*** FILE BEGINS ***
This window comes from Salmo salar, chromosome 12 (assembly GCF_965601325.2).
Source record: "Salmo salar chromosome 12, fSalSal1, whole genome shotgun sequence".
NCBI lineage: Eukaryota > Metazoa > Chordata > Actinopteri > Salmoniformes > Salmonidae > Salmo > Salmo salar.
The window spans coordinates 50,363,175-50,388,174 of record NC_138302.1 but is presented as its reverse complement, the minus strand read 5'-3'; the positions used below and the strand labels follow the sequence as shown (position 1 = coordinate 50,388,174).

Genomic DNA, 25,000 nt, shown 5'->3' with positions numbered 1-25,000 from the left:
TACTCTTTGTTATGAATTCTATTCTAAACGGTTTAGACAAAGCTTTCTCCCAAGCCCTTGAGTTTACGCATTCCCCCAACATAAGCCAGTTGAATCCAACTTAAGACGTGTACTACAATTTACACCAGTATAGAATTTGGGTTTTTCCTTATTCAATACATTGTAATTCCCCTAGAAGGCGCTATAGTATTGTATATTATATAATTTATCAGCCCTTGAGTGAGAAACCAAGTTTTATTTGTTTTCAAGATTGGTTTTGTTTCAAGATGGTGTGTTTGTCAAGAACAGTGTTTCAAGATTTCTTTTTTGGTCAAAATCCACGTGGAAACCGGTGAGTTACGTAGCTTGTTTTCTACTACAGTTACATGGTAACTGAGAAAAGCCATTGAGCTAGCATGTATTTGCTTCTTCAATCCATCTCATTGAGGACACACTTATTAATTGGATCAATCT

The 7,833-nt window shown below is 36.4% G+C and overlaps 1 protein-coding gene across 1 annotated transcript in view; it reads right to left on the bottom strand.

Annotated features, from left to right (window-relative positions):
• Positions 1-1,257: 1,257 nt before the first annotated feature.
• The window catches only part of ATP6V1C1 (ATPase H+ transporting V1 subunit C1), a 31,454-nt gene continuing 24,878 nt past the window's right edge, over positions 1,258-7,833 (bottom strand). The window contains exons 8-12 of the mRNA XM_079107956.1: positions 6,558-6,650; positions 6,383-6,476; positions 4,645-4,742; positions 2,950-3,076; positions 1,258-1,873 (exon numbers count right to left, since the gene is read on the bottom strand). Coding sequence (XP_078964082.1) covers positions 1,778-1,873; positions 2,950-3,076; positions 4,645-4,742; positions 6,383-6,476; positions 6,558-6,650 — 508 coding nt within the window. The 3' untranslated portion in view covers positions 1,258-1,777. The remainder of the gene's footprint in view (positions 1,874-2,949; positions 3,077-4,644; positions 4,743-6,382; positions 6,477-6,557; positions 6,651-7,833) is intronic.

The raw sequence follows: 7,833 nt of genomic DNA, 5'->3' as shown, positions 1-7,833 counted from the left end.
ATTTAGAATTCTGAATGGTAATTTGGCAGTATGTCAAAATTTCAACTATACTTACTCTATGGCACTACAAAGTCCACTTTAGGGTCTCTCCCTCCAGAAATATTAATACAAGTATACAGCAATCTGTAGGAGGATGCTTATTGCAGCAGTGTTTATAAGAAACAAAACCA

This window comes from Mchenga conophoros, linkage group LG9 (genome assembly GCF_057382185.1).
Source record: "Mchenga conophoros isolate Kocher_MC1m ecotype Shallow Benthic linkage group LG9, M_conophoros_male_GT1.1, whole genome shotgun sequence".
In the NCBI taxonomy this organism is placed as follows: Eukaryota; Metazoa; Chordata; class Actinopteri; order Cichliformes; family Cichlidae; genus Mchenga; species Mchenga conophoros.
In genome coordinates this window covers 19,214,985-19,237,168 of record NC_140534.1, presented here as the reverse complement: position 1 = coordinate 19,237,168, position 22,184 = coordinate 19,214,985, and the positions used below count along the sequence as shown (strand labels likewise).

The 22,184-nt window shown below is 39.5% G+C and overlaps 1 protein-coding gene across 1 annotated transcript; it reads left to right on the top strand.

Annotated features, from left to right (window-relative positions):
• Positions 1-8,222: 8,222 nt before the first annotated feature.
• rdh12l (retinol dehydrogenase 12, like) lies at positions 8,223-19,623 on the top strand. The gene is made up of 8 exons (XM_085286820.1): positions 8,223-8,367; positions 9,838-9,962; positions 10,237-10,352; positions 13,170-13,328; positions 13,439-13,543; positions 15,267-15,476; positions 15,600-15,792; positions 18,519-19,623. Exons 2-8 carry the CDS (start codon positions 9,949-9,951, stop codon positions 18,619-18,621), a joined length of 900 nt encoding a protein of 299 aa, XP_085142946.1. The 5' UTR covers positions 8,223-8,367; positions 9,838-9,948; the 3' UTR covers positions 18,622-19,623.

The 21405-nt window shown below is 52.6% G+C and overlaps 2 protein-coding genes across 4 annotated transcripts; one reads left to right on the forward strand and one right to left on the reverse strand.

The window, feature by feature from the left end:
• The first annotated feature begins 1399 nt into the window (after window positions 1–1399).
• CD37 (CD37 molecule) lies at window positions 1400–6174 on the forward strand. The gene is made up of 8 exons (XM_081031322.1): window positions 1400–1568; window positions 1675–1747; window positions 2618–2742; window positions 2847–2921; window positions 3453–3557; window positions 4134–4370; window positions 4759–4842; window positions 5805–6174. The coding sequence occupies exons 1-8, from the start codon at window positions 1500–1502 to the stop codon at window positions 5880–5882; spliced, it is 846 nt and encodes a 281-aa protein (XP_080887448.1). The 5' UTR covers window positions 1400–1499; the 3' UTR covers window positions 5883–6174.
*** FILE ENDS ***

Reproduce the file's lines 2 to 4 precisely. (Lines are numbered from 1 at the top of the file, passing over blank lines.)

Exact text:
Source record: "Salmo salar chromosome 12, fSalSal1, whole genome shotgun sequence".
NCBI lineage: Eukaryota > Metazoa > Chordata > Actinopteri > Salmoniformes > Salmonidae > Salmo > Salmo salar.
The window spans coordinates 50,363,175-50,388,174 of record NC_138302.1 but is presented as its reverse complement, the minus strand read 5'-3'; the positions used below and the strand labels follow the sequence as shown (position 1 = coordinate 50,388,174).